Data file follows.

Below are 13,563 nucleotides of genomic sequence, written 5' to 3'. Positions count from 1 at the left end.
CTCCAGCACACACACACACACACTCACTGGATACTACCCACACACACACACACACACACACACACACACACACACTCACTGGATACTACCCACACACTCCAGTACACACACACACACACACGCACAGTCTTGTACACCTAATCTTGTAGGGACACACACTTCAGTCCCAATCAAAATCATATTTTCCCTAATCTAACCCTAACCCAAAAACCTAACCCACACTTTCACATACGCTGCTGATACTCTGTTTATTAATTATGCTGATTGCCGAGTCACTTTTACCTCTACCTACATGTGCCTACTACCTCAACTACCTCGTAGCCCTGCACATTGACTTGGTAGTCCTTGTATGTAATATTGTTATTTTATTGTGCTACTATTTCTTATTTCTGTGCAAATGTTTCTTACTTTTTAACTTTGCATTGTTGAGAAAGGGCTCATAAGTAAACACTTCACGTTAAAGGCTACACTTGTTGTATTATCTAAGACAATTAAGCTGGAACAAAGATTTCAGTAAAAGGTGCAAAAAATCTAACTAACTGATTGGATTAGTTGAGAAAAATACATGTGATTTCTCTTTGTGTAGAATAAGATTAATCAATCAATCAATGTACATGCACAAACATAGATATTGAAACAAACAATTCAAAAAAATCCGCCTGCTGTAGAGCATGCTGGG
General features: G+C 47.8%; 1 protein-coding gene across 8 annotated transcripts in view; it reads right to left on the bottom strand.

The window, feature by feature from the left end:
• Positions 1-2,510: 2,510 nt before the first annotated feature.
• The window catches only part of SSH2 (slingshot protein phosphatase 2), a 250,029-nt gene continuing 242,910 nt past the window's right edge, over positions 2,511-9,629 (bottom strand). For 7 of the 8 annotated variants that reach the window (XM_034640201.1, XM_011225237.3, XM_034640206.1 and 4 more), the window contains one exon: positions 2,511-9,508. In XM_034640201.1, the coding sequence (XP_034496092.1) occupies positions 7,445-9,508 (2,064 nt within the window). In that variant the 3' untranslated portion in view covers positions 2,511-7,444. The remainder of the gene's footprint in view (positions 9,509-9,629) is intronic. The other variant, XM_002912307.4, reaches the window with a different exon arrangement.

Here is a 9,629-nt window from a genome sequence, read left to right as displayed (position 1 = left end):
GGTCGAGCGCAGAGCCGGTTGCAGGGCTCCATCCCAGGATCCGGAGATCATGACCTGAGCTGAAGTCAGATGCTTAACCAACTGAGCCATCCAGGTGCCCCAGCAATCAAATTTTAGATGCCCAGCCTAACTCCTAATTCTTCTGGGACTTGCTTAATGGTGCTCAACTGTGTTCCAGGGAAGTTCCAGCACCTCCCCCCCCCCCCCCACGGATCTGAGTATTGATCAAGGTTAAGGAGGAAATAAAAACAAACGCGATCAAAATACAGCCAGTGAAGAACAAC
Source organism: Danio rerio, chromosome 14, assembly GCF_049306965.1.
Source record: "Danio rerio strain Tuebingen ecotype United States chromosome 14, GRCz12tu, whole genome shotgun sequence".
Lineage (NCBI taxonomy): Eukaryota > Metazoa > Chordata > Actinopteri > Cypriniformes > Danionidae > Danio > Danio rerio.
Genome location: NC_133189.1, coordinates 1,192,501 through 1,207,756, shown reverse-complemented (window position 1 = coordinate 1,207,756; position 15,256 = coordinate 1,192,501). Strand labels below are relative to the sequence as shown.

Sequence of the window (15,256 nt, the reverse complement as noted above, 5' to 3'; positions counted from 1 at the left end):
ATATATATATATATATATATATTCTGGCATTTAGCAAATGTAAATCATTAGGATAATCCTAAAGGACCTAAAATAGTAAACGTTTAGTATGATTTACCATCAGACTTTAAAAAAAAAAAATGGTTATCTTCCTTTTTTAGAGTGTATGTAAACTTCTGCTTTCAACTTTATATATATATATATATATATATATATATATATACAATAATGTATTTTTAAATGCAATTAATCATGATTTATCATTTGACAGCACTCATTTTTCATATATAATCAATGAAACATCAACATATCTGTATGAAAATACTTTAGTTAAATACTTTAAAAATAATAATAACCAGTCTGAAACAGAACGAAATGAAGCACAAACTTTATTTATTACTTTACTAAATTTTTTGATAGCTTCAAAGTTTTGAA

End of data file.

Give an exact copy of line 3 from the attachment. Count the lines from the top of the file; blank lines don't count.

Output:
General features: G+C 47.8%; 1 protein-coding gene across 8 annotated transcripts in view; it reads right to left on the bottom strand.